Learn White House History From Home!

Now that most of our schools are engaged in distance learning due to the COVID-19 crisis, it’s a wonderful opportunity for teachers and parents to share with their kids this country’s rich history, especially, our resilience during times of crises. Lately, our lives revolve around listening to the news coming from the daily White House briefings on the subject. The White House, also known as the People’s House, is more than a structure or a tourist destination. It represents our heritage, and now all this information is easily accessible at:


“When it became clear that coronavirus would disrupt the normal learning environment of many schools across the United States, we decided to organize our already substantial digital resources in a way that would be most helpful to teachers, parents, and interested students,” said Dr. Colleen Shogan, Senior Vice President and Director of the David M. Rubenstein National Center for White House History at the White House Historical Association.

On this website parents and teachers can find resource packets for students of all ages. Its format is not scholarly serious but fun and inviting! It includes access to many images, information, short educational videos, letters, and virtual tours.  Kids can take a virtual tour of the White House, parents can do activities together with their children (new activities posted every Wednesday) and teens, as well as all adults, can listen to various interviews with experts or eye-witnesses to history in The 1600 sessions podcasts.

The topics discussed in the podcast range in historical significance from discussions on slavery, Washington’s Legacy, or the presidents helicopter- to the Marine Band, the elaborate events hosted in The White House, and the incredible desserts made by White House Chef Roland Mesnier, who worked in five administrations!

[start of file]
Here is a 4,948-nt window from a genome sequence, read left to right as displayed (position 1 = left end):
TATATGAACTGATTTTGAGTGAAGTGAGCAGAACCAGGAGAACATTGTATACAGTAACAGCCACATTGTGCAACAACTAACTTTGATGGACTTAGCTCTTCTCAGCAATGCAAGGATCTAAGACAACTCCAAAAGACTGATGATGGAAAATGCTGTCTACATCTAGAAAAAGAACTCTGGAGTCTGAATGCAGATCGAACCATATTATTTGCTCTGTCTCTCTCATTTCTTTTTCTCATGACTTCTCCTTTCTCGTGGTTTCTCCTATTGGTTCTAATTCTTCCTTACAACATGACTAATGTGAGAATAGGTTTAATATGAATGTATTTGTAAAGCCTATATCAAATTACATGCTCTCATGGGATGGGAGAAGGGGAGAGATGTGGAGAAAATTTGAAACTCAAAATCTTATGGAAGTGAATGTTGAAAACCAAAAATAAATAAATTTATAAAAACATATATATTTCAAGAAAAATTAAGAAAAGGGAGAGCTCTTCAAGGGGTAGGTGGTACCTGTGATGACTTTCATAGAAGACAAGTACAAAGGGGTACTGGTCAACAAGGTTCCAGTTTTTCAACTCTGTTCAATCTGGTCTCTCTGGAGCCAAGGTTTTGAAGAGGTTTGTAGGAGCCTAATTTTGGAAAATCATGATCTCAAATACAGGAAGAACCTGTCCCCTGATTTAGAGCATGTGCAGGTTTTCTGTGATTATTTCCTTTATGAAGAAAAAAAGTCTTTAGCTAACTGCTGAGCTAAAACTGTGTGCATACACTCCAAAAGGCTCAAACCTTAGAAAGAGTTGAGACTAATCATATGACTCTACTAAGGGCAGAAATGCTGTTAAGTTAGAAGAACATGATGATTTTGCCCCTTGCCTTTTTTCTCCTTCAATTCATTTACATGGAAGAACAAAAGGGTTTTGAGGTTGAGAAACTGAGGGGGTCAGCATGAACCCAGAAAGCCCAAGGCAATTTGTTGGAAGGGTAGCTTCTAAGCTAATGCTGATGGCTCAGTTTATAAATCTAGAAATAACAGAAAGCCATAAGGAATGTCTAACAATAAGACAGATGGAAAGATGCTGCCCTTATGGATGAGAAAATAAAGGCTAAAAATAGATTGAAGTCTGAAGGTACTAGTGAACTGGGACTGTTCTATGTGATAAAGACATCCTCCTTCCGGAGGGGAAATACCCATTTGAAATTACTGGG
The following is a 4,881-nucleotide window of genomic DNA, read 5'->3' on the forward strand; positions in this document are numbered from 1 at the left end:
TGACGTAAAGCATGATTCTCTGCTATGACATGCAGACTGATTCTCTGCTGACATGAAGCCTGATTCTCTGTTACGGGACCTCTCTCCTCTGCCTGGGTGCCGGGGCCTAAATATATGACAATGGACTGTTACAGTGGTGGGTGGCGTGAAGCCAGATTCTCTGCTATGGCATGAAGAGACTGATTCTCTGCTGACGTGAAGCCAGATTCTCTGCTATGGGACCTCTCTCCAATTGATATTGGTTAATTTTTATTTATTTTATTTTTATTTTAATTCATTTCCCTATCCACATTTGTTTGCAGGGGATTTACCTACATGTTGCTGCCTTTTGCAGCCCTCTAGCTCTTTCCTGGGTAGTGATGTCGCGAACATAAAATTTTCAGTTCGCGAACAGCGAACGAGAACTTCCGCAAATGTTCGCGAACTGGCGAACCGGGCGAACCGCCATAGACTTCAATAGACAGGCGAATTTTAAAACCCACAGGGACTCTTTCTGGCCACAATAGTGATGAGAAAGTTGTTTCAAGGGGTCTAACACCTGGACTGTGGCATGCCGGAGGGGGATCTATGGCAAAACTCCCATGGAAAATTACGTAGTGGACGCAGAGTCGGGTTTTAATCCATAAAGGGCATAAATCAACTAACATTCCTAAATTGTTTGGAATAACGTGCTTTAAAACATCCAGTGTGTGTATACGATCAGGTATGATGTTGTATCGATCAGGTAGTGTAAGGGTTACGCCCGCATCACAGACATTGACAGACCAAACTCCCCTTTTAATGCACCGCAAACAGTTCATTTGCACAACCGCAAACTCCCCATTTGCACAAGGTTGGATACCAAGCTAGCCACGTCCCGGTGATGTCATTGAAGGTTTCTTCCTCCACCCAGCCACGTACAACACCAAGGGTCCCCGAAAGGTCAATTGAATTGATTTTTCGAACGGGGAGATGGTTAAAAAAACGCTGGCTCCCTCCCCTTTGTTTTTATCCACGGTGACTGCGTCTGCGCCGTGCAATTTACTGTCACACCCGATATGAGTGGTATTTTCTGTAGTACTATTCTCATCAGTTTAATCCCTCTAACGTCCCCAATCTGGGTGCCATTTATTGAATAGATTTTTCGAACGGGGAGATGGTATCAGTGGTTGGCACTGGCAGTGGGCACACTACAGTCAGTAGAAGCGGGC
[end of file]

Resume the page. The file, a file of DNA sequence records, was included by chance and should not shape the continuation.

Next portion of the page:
This is because history is more than what is usually studied in school. Dr. Mathew Costello, historian and Vice President of the David M. Rubenstein National Center for the White House, gives this advice to students.

“Everything has a history. Your family has a history. Your town has a history,” explained Costello. “Whatever you are interested in – sports, music, literature, animals…all of those things have a history behind them. Explore those interests historically and you might find yourself enjoying history a little bit more.”

Costello suggests that teachers can use the images and videos in the website to make history come alive for students.

“My other suggestion would be to design assignments or activities that encourage students to think creatively about history,” he said. “Maybe it’s a debate with assigned historical characters; or maybe it’s asking students hypotheticals (which three historical figures would you have dinner with and why?) I’ve always found those types of activities helpful because they let students have some choice and it challenges them to really think through a scenario.”

Costello shared with Good News! Book Fair that he wasn’t much of a reader as a child until his mom gave him a book on the presidents. “Ever since then, I knew I wanted to do something with history.” It started with books, and then visiting historic sites and museums with his family on vacations. Today he shares his passion of early American History, as well as presidential and White House history with others.

“I’ve always found early America fascinating because that’s when many of the institutions, traditions, and precedents we still rely on today were created,” he said.

[Books can make a difference. Check out the history books and early readers at GoodNewsBookShop.com]

Mission Libertad Our big backyard

Also, check the section of White House Trivia! (on the White House History website) with answers to curious questions such as: Why is the White House white? Why did President Woodrow Wilson keep a flock of sheep on the White House Lawn or Why is the Oval Office oval anyway?

Students will find it interesting to know more about the kids that grew up at the White house, also known as the “first kids”, the children of the presidents. The website includes a section full of stories and pictures of the lovely weddings (Tricia Nixon and Edward Cox in the Rose Garden), or the high school prom of  Susan, President Ford’s daughter, celebrating with her senior class in the East Room and stories of President Roosevelt’s kids roller skating in the halls and sneaking a horse to the second floor.

A multitude of landmark events, important visitors, elegant celebrations, treaties signed, honors given, and crises averted, all in one house- gives everyone a perspective of history.

“History gives us the ‘moving picture’ view of our nation,” said Shogan. “It provides us with an accurate context in which to assess present challenges or crises. To understand our political institutions or the public policies that govern us, we must understand history. To answer the question ‘why?’ we must turn to history.”

(Picture Credit: White House Historical Association)

Lizette M. Lantigua, author and CEO of Good News! Book Fair.